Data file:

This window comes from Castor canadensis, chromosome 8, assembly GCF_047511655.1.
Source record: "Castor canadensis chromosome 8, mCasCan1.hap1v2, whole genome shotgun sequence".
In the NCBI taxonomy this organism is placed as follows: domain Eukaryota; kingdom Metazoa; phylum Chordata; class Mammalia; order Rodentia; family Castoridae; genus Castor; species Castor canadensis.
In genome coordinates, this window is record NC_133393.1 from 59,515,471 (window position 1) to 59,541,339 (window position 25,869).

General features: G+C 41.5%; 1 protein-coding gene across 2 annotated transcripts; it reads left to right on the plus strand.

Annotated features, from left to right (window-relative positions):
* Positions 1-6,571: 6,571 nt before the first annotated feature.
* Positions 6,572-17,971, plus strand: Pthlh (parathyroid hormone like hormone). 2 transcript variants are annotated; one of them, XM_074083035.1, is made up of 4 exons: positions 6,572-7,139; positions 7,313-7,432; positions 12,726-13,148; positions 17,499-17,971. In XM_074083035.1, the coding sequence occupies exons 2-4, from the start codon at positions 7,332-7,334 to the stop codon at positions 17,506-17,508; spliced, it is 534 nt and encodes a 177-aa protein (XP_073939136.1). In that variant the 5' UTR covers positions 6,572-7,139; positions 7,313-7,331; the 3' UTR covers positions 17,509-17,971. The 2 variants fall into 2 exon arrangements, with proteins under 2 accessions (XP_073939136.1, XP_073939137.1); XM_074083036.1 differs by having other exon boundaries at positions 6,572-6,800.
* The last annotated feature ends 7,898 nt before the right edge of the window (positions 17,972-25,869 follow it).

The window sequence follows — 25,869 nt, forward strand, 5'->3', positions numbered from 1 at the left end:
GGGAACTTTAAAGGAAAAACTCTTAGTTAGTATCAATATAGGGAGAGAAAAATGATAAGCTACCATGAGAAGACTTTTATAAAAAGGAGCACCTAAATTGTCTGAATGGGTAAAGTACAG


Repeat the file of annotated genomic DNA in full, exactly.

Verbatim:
This window comes from Castor canadensis, chromosome 8, assembly GCF_047511655.1.
Source record: "Castor canadensis chromosome 8, mCasCan1.hap1v2, whole genome shotgun sequence".
In the NCBI taxonomy this organism is placed as follows: domain Eukaryota; kingdom Metazoa; phylum Chordata; class Mammalia; order Rodentia; family Castoridae; genus Castor; species Castor canadensis.
In genome coordinates, this window is record NC_133393.1 from 59,515,471 (window position 1) to 59,541,339 (window position 25,869).

General features: G+C 41.5%; 1 protein-coding gene across 2 annotated transcripts; it reads left to right on the plus strand.

Annotated features, from left to right (window-relative positions):
* Positions 1-6,571: 6,571 nt before the first annotated feature.
* Positions 6,572-17,971, plus strand: Pthlh (parathyroid hormone like hormone). 2 transcript variants are annotated; one of them, XM_074083035.1, is made up of 4 exons: positions 6,572-7,139; positions 7,313-7,432; positions 12,726-13,148; positions 17,499-17,971. In XM_074083035.1, the coding sequence occupies exons 2-4, from the start codon at positions 7,332-7,334 to the stop codon at positions 17,506-17,508; spliced, it is 534 nt and encodes a 177-aa protein (XP_073939136.1). In that variant the 5' UTR covers positions 6,572-7,139; positions 7,313-7,331; the 3' UTR covers positions 17,509-17,971. The 2 variants fall into 2 exon arrangements, with proteins under 2 accessions (XP_073939136.1, XP_073939137.1); XM_074083036.1 differs by having other exon boundaries at positions 6,572-6,800.
* The last annotated feature ends 7,898 nt before the right edge of the window (positions 17,972-25,869 follow it).

The window sequence follows — 25,869 nt, forward strand, 5'->3', positions numbered from 1 at the left end:
GGGAACTTTAAAGGAAAAACTCTTAGTTAGTATCAATATAGGGAGAGAAAAATGATAAGCTACCATGAGAAGACTTTTATAAAAAGGAGCACCTAAATTGTCTGAATGGGTAAAGTACAG